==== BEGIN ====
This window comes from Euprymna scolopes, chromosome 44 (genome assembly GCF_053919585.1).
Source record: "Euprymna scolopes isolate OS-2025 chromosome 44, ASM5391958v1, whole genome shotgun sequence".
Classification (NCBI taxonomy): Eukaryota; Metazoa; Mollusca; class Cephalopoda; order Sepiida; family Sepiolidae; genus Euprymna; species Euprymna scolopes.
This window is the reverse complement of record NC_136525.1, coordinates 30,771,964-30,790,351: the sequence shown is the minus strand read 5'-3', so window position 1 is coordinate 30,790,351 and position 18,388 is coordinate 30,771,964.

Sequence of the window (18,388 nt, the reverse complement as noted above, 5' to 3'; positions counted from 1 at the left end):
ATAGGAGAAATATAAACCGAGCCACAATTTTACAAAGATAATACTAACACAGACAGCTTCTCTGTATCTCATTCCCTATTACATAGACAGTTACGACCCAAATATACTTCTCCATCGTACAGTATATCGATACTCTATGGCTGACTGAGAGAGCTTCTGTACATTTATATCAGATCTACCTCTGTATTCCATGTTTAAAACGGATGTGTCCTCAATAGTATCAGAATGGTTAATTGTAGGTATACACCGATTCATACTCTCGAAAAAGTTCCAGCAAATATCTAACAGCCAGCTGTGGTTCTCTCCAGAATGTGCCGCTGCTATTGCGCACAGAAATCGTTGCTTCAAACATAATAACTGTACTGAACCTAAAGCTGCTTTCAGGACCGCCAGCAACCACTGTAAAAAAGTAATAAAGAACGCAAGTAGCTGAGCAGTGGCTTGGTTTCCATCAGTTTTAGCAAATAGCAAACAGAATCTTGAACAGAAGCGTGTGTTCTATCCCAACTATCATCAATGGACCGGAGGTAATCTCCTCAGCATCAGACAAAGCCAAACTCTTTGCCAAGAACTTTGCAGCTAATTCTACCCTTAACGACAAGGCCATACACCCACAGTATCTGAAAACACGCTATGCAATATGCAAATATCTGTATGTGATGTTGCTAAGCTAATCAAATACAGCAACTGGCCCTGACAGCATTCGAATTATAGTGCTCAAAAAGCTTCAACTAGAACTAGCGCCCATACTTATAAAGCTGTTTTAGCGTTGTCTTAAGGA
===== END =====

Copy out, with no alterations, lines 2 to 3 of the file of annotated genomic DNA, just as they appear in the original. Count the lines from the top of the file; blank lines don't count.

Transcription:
Source record: "Euprymna scolopes isolate OS-2025 chromosome 44, ASM5391958v1, whole genome shotgun sequence".
Classification (NCBI taxonomy): Eukaryota; Metazoa; Mollusca; class Cephalopoda; order Sepiida; family Sepiolidae; genus Euprymna; species Euprymna scolopes.